2017 has been a bit of a watershed year for Processors and PC hardware in general. AMD have had a resurgence of form, with their Ryzen and Threadripper processors firing some shots firmly across the bow of Intel’s Core series processors. It’s the first time in a few years that the conversation of which components you select when PC building are genuinely interesting and not dominated by discussing which core series processor you can stretch to. Interesting times in the world of computers.
Intel’s response to AMD’s Threadripper was the release of the Core X series of processors. Utilising a new motherboard chipset in the X299 and a new LGA2066 socket to accommodate the extra capability of these processors, this hardware is packing some serious capability, with heaps of PCI-e lanes for M.2 SSD’s and Graphics in SLI or Crossfire configurations. Interestingly, the number of PCI-e lanes available to you does depend on your processor selection from the X series, with the i7 offerings getting 28 lanes versus the i9 which gets the full 44 PCI-e lanes on offer.
Intel got in touch with me back in October and asked if I would be interested in testing out a couple of their Core X series processors. As you would expect, I jumped at the chance to test out their latest extreme-high end processors, and so they sent me their engineering sample (which is marked “Intel Confidential” – so damn cool!) and I got to building with it.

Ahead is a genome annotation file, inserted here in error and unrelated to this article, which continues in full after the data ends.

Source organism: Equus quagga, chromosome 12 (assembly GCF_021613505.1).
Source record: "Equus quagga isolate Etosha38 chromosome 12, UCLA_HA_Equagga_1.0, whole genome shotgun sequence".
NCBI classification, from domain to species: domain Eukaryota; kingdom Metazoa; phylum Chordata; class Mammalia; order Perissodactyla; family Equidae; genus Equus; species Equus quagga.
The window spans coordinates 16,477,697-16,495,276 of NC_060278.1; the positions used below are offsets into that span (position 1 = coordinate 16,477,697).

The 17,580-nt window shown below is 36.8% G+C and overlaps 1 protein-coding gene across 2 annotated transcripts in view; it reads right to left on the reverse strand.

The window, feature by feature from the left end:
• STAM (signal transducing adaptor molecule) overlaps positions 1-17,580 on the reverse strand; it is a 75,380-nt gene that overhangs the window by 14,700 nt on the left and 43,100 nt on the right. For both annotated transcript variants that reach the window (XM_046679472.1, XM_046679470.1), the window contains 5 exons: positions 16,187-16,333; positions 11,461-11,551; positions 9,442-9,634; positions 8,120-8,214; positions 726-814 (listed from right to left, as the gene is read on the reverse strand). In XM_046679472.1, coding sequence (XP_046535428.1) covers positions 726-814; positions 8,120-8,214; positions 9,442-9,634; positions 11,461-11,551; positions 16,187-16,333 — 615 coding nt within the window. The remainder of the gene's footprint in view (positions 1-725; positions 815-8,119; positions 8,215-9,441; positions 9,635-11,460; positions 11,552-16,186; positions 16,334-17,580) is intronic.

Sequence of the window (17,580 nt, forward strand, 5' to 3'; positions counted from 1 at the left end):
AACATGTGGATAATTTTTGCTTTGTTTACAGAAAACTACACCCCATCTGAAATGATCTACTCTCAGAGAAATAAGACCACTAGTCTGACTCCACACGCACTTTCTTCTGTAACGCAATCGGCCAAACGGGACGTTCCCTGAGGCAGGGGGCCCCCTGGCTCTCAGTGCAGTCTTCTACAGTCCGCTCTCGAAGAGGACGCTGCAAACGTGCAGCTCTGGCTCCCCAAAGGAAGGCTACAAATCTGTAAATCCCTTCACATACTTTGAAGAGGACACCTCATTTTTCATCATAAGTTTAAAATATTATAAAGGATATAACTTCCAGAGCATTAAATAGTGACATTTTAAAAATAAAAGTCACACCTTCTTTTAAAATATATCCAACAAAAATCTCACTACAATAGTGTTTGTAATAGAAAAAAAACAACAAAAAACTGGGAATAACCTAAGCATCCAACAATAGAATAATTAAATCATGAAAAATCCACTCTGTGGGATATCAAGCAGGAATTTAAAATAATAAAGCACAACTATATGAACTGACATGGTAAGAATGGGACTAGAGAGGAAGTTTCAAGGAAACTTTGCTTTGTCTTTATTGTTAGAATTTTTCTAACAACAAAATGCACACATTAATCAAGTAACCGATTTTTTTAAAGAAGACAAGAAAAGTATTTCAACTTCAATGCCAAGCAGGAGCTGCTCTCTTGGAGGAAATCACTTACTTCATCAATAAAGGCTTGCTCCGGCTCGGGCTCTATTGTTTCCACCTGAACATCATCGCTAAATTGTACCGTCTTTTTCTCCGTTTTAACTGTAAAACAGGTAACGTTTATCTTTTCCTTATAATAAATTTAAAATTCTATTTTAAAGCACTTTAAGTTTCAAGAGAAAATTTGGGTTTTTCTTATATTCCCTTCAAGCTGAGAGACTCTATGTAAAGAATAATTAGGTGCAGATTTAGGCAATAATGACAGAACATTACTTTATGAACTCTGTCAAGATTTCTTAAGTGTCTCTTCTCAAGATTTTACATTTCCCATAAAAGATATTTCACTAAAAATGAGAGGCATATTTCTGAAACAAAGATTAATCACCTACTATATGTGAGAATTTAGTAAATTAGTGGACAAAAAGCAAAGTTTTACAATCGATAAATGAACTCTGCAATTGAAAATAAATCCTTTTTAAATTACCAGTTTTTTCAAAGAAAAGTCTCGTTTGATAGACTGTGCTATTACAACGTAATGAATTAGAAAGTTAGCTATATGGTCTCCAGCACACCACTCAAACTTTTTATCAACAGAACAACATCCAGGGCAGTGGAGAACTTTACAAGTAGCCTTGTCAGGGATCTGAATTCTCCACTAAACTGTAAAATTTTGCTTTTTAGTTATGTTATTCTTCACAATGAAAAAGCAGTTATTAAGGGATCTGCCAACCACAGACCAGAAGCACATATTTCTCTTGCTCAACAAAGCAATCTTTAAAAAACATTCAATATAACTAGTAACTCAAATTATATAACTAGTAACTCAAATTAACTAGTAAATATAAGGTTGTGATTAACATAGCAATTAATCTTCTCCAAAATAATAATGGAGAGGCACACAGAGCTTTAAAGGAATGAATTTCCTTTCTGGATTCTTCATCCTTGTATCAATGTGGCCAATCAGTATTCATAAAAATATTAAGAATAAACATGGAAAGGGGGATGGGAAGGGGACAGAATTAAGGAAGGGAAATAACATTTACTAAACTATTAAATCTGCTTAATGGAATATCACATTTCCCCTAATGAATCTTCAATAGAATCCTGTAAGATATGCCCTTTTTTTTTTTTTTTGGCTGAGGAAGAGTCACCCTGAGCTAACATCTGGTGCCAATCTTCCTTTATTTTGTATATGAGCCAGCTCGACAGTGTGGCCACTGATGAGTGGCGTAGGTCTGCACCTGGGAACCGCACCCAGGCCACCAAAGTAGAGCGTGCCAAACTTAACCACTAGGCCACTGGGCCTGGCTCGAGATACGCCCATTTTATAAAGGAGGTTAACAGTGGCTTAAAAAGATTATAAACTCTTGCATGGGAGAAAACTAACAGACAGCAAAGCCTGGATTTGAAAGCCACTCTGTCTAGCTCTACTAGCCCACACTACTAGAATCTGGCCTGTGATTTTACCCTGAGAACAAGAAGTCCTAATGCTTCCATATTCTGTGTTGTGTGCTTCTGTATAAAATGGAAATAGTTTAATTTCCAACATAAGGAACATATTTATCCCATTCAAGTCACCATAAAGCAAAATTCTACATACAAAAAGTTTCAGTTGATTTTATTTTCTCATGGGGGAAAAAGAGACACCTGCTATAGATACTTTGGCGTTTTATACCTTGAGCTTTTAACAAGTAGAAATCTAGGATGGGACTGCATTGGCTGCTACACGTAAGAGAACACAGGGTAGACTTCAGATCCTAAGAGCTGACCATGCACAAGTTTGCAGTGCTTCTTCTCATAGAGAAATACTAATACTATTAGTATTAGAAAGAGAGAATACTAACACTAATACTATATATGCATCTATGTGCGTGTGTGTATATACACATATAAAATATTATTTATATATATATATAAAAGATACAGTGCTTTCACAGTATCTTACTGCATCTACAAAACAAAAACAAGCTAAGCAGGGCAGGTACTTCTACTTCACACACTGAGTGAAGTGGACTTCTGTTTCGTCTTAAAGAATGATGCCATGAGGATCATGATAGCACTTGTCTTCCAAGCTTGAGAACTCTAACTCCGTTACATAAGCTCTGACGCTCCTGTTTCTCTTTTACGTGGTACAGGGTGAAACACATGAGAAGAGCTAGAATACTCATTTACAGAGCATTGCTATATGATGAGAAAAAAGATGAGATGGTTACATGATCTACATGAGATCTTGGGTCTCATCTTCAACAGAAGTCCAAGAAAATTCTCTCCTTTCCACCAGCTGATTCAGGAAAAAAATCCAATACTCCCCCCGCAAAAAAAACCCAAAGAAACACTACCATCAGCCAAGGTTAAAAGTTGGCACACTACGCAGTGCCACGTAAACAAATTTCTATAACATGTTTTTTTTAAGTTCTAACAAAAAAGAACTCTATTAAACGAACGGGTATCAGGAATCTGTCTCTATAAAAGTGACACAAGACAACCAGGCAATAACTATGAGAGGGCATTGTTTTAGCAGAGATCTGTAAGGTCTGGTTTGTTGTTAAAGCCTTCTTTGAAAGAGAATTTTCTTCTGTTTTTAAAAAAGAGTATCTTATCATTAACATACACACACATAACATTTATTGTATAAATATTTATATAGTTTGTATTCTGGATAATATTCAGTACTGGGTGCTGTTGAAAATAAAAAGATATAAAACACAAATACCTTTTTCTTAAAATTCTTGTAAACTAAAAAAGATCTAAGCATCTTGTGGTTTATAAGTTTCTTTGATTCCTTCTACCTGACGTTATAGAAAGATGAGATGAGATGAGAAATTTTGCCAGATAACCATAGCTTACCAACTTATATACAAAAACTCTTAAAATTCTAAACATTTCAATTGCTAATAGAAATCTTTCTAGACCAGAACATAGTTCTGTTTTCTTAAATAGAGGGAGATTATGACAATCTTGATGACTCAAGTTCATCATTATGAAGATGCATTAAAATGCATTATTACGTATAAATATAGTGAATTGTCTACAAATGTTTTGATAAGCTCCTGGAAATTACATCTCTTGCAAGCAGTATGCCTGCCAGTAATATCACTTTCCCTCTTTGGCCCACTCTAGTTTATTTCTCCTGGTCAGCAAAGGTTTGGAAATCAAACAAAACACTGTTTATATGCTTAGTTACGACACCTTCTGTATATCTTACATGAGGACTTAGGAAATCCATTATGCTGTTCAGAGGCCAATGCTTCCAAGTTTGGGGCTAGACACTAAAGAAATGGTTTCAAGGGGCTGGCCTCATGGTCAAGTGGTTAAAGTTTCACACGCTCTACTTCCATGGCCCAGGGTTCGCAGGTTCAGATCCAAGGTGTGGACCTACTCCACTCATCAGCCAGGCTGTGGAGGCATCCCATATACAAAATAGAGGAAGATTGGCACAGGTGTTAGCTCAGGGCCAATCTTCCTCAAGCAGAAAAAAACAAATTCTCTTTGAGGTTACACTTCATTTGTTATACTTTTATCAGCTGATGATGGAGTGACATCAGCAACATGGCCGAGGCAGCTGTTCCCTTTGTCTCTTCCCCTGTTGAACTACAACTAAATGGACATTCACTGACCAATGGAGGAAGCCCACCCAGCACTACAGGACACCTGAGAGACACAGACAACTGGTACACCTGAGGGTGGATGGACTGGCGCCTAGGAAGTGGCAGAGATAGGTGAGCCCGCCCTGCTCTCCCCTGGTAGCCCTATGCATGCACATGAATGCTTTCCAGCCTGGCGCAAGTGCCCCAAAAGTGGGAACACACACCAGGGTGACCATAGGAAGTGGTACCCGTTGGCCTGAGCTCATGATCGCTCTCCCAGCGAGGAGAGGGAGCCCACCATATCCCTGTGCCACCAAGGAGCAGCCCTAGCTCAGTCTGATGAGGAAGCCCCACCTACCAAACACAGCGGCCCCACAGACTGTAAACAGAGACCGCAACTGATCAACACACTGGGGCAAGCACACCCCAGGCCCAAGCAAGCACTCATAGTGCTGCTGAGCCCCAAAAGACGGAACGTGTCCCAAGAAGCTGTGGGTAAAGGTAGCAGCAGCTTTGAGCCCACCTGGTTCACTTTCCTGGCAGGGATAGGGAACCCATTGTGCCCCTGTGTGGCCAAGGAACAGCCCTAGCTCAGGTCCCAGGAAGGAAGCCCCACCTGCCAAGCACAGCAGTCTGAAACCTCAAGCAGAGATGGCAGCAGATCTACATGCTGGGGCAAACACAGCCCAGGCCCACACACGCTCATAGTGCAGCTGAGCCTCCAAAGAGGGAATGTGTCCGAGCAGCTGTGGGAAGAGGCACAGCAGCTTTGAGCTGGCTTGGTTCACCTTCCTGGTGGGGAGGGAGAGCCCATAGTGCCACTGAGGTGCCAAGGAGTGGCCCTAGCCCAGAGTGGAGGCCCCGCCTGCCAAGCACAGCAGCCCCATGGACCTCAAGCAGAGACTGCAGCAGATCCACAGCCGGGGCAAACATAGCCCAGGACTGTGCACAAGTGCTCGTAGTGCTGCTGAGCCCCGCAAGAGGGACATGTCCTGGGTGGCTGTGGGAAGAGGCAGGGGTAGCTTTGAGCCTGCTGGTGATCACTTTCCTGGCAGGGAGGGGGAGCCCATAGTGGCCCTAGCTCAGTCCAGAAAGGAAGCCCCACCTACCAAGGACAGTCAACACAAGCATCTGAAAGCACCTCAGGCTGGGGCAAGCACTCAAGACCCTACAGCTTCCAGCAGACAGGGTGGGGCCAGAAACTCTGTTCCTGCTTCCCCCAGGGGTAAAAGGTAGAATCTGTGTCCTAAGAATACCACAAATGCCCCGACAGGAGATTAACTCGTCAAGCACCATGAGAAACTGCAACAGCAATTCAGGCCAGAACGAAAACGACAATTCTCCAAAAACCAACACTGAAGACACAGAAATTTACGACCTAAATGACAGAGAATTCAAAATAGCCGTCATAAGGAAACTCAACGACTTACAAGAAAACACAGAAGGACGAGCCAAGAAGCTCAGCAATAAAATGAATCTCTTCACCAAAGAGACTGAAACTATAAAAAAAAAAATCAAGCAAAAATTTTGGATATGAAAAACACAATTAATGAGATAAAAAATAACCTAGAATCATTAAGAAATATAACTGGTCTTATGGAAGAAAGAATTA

Leading the charge in this space is the Intel Core-i9 X Series processor. Boasting 10 cores with hyperthreading (rendering 20 logical cores in all) and clocked at 3.30GHz, it’s a bit of a monster! Whilst 3.30GHz doesn’t sound like a huge clock speed (especially when compared to some of the i-5 and i-7 family which run at over 4.0GHz by default) this processor has taken the approach of adding significantly more lanes to the highway instead of raising the speed limit. Of course, this being an X-series, it is also completely unlocked, meaning if you fancy yourself as a bit of an overclocker, you can quite happily dial the settings up to 11 on this processor, as long as you are able to put together a cooling system which can satisfy the extra heat that doing so will generate.